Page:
• 1 hour session each week for 10 weeks
  • £50 for the full 10 weeks
  • First 30 East Cheshire Trust Staff to enrol receive £20 subsidy– so just £30 to pay!

Congleton Programme

  • Starts Thursday 7th February 2013
  • Sessions every Thursday from 17:30 until 18:30

Macclesfield Programme

  • Starts Tuesday 5th March 2013
  • Sessions every Tuesday from 17:30 until 18:30

Crewe Programme

  • Programme to start March 2013 pending amount of interest received

Click here for further details

If you would like to enrol please contact no later than 28th January for the Congleton programme and by 14th February for the Macclesfield programme.

Pilates at Congleton War Memorial and MDGH
Please email your expression of interest for the following classes to:

If enough interest is received classes would commence beginning of February -at £4 per session

Pilates Class – Tuesday Evenings, Congleton War Memorial, 17.30 until 18.30

Pilates Class – Wednesday Evenings, MDGH, 17.30 until 18.30

Pilates Class – Thursday Lunchtime, MDGH, 12.30 until 13.15

New Staff Health Promotion Activity Calendar

Take a look at our new health promotion calendar to find out more about health awareness activities in your workplace from January until April 2013.

View the Staff Health Promotion Calendar

Your Suggestions

The new Employee Wellbeing Strategy is based on the following three staff pledges which reflect East Cheshire Trusts commitment to employee wellbeing.  The Wellbeing Group meet on a monthly to discuss, develop and review actions against the following staff wellbeing pledges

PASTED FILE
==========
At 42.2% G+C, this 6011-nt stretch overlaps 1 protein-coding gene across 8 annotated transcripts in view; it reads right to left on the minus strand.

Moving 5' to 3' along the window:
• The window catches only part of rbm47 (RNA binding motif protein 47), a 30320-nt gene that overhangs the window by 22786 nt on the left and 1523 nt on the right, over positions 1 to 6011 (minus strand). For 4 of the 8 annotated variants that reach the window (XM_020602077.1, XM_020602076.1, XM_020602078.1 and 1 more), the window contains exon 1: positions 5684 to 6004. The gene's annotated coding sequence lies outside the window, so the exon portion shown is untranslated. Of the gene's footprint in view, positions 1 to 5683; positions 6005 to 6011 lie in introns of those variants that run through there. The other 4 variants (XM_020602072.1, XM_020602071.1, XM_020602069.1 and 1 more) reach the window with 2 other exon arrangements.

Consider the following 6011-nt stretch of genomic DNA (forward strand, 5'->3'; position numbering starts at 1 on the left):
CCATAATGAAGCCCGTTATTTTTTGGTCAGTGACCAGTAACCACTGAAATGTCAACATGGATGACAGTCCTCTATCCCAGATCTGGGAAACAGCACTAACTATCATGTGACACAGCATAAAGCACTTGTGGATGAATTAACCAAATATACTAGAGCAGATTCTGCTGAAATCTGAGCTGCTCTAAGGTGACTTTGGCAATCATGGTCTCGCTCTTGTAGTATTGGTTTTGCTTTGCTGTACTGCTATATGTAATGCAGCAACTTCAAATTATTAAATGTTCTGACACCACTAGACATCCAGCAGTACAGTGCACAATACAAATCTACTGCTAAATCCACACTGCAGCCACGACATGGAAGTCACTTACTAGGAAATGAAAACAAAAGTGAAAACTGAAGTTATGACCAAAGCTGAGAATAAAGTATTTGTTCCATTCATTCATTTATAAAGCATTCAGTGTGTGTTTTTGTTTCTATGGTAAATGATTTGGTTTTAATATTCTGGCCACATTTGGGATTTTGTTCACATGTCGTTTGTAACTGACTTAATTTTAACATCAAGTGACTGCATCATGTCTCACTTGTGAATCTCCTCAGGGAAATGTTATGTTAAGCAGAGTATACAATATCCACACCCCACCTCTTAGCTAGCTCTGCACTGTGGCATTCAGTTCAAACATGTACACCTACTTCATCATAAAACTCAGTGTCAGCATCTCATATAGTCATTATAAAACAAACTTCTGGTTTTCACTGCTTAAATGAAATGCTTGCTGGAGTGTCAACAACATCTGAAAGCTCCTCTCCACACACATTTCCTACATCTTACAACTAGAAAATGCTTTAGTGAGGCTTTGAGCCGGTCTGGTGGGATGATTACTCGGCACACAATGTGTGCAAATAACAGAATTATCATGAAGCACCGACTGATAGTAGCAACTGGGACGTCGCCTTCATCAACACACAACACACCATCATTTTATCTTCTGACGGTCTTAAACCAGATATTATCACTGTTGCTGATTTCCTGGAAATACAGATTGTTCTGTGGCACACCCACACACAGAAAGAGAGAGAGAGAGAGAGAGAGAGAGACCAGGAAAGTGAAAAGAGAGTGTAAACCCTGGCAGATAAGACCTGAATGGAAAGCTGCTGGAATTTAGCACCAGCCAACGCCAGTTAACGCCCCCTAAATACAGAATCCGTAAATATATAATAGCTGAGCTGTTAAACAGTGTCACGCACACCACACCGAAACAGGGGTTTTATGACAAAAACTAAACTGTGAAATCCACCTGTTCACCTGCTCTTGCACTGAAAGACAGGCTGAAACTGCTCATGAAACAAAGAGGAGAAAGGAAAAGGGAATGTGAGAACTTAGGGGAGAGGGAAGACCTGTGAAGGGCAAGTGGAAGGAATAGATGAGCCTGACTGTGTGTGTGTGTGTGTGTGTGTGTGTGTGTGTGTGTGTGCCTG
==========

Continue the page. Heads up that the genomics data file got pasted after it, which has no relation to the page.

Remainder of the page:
• Increase Physical Wellbeing at Work
  • Focus on Weight Management & Healthy Lifestyles
  • Increase Mental Health and Wellbeing at Work

If you have any suggestions or ideas which could help with this work or would like to be become a member of the Wellbeing Steering Group, please contact:

Eileen Platt, Wellbeing Group Chair

Wellbeing News

For more information on the following visit your Wellbeing Direct Pages

  • Staff Discounts & Schemes
  • Staff Activities & Events
  • Wellbeing Newsletters
  • Change Support Resources
  • Staff Counselling

Polite Notice:

If you are attending activities located at the Kids Allowed Nursery, please could you avoid parking on their car park where possible as spaces are required for parents collecting children. Many thanks for your understanding.

East Cheshire Trust BIG BAND

We’ve received a fantastic staff suggestion to set up an East Cheshire Trust BIG BAND.

If you play an instrument, know of a conductor or are willing to set this up for staff please contact:

111 NOT 999 for non emergencies

 “CALL 111, when it’s less urgent than 999”